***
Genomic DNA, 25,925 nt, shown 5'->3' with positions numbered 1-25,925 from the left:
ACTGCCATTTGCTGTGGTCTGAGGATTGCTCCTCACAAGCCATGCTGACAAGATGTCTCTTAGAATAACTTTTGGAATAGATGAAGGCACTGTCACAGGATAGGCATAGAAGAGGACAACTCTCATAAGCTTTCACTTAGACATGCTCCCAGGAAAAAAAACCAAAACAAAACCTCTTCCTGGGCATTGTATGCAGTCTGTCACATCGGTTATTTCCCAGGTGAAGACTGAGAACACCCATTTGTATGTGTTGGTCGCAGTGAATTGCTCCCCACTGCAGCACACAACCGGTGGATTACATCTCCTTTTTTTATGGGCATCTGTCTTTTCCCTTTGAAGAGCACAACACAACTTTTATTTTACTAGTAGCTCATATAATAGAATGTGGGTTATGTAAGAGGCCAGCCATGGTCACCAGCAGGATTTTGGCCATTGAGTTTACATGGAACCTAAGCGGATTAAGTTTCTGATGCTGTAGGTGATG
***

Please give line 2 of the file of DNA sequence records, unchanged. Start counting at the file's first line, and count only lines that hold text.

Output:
ACTGCCATTTGCTGTGGTCTGAGGATTGCTCCTCACAAGCCATGCTGACAAGATGTCTCTTAGAATAACTTTTGGAATAGATGAAGGCACTGTCACAGGATAGGCATAGAAGAGGACAACTCTCATAAGCTTTCACTTAGACATGCTCCCAGGAAAAAAAACCAAAACAAAACCTCTTCCTGGGCATTGTATGCAGTCTGTCACATCGGTTATTTCCCAGGTGAAGACTGAGAACACCCATTTGTATGTGTTGGTCGCAGTGAATTGCTCCCCACTGCAGCACACAACCGGTGGATTACATCTCCTTTTTTTATGGGCATCTGTCTTTTCCCTTTGAAGAGCACAACACAACTTTTATTTTACTAGTAGCTCATATAATAGAATGTGGGTTATGTAAGAGGCCAGCCATGGTCACCAGCAGGATTTTGGCCATTGAGTTTACATGGAACCTAAGCGGATTAAGTTTCTGATGCTGTAGGTGATG